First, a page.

I never really liked summer. After our year-end school examinations, temperatures would steadily rise to 35°C. When luck was not on our sides — temperatures were more brutal. Summer breaks were meant for: metamorphosing into sloths, reading every mystery book available, drinking aerated drinks, and indulging in mangoes. Once every two years, my parents would take us back to our hometown. The heat — coupled with power cuts — often proved to be an ideal environment for the build-up of steam. On good days, my siblings and I would venture outside in the yard. Armed with wooden sticks, whilst pretending to be explorers of the natural world, we’d spot chameleons or centipedes. Although, we’d never muster the courage to get close enough. On other days, we’d be content with our best friend — the hand fan.



It’s been a while since I’ve visited my hometown during summer. With my parents moving back to their roots, I make more trips than I thought I would. So much has changed. Our sleepy village town couldn’t escape the clutches of modernism. Many sloping tiled rooftops have given way to uninspiring flat buildings. Fortunately, somethings haven’t changed. Take for instance, the old mango tree that still grows in the front yard. Every year, during these months, it is laden with fruit. For company, it’s got a host of other greens.




My mum takes keen interest in her garden. I couldn’t be happier. On my visits, the garden is the place I love to wander in. If I could ever trap a fragrance in a bottle, I’d like to start with the smell of wet mud. There’s nothing more soothing. Each leaf comes alive with droplets of water and glistens in the morning sun. The sights and smells are good enough to kill a bad memory — if any.




I’m often amazed by the pop of colour in the garden. Each bloom has a way of shadowing its nearest neighbour. There seems to be a silent competition among them. An unspoken rivalry. Not that I’m complaining. I’ve got much to feast on.

Thanks Christina, from JUSTBLUEDUTCH, for inviting me to participate in the Seven Day Nature Challenge. I truly enjoy the process of digging through photos and reliving old memories. 

Think you’d like to participate? It’s pretty simple. Click here for the rules.

Posted by:twobrownfeet

Writer-Photographer Duo. Now in Seoul.

22 replies on “A Trip Down Memory Lane

    1. Thanks, Kim! Hehe! I guess due to global warming the heat is rising. So at the same temperature, it feels much hotter. It wasn’t as bad when I was a kid. I think 20 deg C is what I’m comfortable in. With moderate sunshine. I guess, I’m asking too much. 🙂

  1. Unlike you, I like summer and do not mind when the temperature hits 35’C whether in humid or dry conditions. Really am not a winter and cold kind of person. Each to their own, but I do think too hot is no good 😀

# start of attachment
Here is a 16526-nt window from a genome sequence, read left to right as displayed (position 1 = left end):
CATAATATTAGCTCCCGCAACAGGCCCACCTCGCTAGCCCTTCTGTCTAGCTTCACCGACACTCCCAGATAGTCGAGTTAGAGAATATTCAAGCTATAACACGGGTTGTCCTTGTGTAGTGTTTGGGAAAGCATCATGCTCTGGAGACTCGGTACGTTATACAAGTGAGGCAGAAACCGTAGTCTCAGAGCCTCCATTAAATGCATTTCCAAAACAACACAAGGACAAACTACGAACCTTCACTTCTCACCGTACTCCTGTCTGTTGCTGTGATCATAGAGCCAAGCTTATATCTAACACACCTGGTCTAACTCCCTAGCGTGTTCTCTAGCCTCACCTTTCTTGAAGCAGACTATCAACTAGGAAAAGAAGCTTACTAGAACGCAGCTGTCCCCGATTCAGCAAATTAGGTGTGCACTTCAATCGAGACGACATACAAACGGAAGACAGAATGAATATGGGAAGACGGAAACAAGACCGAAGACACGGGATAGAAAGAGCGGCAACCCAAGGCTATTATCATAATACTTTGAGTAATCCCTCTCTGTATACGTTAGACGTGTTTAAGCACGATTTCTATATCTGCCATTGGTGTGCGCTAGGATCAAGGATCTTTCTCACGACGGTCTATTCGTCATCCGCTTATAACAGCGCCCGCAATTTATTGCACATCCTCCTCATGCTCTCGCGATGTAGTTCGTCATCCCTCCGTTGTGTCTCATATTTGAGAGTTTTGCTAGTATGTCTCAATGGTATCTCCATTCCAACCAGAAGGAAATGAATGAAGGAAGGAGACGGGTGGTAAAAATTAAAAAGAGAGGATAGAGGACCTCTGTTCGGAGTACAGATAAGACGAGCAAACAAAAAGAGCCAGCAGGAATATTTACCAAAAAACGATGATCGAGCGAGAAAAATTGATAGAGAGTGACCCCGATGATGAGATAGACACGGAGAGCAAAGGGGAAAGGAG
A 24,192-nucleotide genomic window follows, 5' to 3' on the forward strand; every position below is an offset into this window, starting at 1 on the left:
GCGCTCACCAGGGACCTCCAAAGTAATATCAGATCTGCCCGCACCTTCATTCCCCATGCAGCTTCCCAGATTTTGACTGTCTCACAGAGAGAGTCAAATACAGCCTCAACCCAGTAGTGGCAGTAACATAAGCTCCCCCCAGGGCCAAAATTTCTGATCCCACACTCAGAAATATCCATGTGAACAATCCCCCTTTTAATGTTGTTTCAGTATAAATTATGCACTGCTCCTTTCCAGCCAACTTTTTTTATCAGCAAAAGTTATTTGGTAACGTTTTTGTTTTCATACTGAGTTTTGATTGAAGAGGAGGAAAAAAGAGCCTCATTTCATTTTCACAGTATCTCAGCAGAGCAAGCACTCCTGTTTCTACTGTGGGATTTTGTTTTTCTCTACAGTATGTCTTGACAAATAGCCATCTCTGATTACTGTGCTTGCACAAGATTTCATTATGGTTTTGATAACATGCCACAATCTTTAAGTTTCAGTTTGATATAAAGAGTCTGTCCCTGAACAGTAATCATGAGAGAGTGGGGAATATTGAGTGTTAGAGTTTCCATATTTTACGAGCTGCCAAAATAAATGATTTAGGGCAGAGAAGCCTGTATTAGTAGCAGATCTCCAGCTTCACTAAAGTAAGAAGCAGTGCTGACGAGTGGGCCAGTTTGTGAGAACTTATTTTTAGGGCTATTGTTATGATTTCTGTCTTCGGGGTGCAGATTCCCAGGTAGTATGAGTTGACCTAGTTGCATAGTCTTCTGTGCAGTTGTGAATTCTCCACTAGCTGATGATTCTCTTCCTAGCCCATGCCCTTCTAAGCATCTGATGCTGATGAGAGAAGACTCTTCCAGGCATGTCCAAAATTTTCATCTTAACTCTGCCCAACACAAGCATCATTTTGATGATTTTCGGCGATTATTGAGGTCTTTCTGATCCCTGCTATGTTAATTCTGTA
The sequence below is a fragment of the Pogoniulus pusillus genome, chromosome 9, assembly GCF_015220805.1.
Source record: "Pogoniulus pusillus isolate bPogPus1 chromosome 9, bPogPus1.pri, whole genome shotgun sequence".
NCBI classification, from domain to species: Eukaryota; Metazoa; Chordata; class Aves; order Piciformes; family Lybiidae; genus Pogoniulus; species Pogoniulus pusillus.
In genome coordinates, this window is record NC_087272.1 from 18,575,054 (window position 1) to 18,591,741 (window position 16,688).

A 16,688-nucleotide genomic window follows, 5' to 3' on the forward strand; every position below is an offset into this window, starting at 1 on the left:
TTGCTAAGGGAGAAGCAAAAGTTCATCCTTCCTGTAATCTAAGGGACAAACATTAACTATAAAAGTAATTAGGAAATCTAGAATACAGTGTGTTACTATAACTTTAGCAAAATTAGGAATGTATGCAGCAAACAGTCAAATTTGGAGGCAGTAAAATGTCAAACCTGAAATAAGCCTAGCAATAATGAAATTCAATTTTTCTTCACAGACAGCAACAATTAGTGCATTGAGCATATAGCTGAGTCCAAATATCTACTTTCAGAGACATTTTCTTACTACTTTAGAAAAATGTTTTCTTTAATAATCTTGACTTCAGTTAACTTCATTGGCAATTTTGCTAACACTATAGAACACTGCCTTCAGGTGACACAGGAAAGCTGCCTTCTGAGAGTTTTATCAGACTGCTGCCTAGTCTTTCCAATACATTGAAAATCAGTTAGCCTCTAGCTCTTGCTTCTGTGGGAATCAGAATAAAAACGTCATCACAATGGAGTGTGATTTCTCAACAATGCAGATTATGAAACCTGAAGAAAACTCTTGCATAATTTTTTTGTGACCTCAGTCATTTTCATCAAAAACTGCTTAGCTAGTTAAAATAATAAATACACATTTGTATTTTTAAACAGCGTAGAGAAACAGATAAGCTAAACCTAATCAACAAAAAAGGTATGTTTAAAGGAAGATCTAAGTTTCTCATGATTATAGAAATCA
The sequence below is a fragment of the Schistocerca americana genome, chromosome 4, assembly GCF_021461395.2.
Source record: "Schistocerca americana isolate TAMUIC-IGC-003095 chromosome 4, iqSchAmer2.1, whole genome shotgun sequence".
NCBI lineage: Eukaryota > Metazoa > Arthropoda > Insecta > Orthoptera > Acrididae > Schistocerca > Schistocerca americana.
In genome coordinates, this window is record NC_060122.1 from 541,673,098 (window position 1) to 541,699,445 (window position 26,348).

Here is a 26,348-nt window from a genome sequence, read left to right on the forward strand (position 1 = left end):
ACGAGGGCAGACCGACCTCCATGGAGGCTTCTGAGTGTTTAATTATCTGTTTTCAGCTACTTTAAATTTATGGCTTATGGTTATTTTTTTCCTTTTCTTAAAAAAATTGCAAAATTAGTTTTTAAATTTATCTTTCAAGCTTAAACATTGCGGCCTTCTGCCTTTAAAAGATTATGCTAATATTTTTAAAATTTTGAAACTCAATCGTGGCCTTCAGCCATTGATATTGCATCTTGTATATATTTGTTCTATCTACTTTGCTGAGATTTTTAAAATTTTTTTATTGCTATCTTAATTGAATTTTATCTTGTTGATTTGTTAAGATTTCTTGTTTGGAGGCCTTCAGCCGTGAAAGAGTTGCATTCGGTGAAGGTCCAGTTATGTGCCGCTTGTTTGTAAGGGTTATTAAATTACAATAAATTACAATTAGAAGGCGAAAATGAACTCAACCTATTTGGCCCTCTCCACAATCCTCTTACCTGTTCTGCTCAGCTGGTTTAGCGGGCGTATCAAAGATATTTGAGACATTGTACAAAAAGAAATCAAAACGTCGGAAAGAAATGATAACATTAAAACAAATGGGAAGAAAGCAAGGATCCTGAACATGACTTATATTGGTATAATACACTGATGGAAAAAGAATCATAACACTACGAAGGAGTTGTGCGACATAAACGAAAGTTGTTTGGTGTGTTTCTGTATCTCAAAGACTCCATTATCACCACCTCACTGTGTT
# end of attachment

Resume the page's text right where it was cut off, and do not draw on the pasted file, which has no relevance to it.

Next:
Such lovely photos of the plants around you. Love the hibiscus shot – it reminds me of the time when I was a kid living in Malaysia and we’d see the hibiscus everywhere. It’s Malaysia’s national flower. Love the blue flower too. So striking and that one is certainly hard to miss 🙂

    1. Hehe! Mabel, I don’t like the cold either. I love the sun as long as it doesn’t shine too brightly. Our winters never dipped below 15 Deg C. That’s more like spring temperatures in non -tropical climates.
      I love the colour burst as well. I remember learning about Hibiscus in school. Never knew it was Malaysia’s national flower. Learned something new today. Thanks for stopping by, Mabel. 🙂

  2. What beautiful photos and a great trip down memory lane. Reminds me of my first childhood home with a huge backyard of fruit trees of every description and flowers galore.

    1. Thank you, Miriam. On rare occasions, I turn to photography. My mum’s garden is one of the few places I feel the need to go clicking. In addition to the memory, a photo helps me remember the feeling with clarity. 🙂

  3. Beautiful photos as usual Cheryl. I knew exactly how you feel..I had fair amount of disgust when it comes to heat & humidity but you know that seasons change so do we..I guess if we asks our friends from the cold parts they would trade everything just to have the temps you are aloof of.
    The flowers in the garden are pictures of life, burting into colorful myriad, reminding us that there’s a great Artist who is in charge of all of these.
    Thank you so much for the mention. You are too kind.

    1. Very rightly said. The grass is greener on the other side. 🙂 Thank you for your generous praise. These photos have been clicked by me – with my phone cam. Tried the best I could. Have a good week ahead! 🙂

    1. You cannot imagine how happy my mum would be to hear of your praise. 🙂 She’s truly happy with all the attention her flowers receive. I’d have to agree about the mango tree. 🙂

    1. Thanks, Sue. I couldn’t believe that it was some kind of creeper. It grows on its own and can quickly take over other plants – if not controlled. Love the rose too. 🙂

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